Brown ready for UK election
London - British Prime Minister Gordon Brown admitted on Sunday he was the underdog for this year's general election but said he would fight to the end to win it.
The day after Conservative main opposition leader David Cameron drew out his battle themes for the election, Brown said the vote, due by June at the latest, would be the "decision of the decade" for Britain.
Brown set out his case why voters should stick with him and his governing centre-left Labour Party to lead Britain out of recession and back into economic growth.
Cameron's centre-right Conservatives have consistently been ahead in opinion polls for more than a year.
"When you're behind in the polls you've got to regard yourselves as the fighter. Everything I've ever won in my life, I've had to fight for," Brown told BBC television.
He described himself as "someone who is ready to fight for every aspect of Britain's future and will not stop fighting".
"We, the Labour Party, will fight every inch of the way," he vowed.
Vision for Britain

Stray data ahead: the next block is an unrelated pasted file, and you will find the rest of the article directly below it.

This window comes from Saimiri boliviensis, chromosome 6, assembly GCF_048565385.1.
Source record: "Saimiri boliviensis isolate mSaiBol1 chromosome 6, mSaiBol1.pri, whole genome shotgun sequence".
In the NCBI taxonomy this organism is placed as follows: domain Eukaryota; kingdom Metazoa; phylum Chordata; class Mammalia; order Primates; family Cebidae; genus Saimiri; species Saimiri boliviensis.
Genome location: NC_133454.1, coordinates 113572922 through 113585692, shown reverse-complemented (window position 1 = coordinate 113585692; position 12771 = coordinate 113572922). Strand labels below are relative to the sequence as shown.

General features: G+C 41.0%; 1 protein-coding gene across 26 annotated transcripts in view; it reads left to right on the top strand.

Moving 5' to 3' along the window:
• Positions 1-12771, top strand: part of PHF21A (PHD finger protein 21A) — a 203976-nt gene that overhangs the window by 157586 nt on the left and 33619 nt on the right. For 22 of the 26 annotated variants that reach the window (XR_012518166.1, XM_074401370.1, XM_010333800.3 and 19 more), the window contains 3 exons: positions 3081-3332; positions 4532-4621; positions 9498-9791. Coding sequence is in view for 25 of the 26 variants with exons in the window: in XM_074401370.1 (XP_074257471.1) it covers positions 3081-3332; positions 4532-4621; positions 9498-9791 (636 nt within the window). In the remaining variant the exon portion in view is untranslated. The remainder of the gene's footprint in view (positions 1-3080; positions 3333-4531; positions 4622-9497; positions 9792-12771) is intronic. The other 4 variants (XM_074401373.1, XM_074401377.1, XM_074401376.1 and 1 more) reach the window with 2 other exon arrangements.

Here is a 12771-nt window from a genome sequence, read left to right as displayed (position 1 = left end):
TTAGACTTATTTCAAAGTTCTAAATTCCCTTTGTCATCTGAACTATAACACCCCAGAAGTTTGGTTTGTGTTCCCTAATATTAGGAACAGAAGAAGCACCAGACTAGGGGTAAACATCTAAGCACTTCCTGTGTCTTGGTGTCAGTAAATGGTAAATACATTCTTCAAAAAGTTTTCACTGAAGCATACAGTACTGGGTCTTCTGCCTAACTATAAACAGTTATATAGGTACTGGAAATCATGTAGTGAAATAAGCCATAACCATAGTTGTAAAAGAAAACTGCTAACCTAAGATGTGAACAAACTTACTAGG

Brown explained: "My vision for the future of Britain is as the digital, low-carbon, biotechnology, education, creative industry leader of the world.
"We are the only party that can take people from recession to recovery and guarantee that we have growth in the future.
"This is a defining issue of the election. I believe in an age of aspiration, of opportunity and prosperity.
"I'm afraid the Conservatives have gone for an age of austerity and that means the majority of hard-working families suffer as a result."
Cameron said "we cannot go on for another five years with Gordon Brown" on Saturday as he kicked off his campaign to become prime minister.
Labour took power in 1997 under Tony Blair. Brown replaced him as premier in June 2007.
Asked why voters should plump for the 58-year-old Scot for another term, Brown said: "Because he knows how to deal with the British economy's problems and take us through them and he knows what sort of economy we can build for the future.
"He's got a passionate desire to improve our public services and his whole career has been built on wanting to see everybody realise their potential to the full."
He said: "I have managed this country through good times and difficult economic times and we can manage through the next stage, which is moving from recession to growth to high levels of growth and employment."
Brown would not be drawn on a date for the general election, which he can call at any time before the current five-year parliament expires at midnight on May 10.
He said there would be a Labour budget this spring "if it's at the right time". A budget is due before March 9.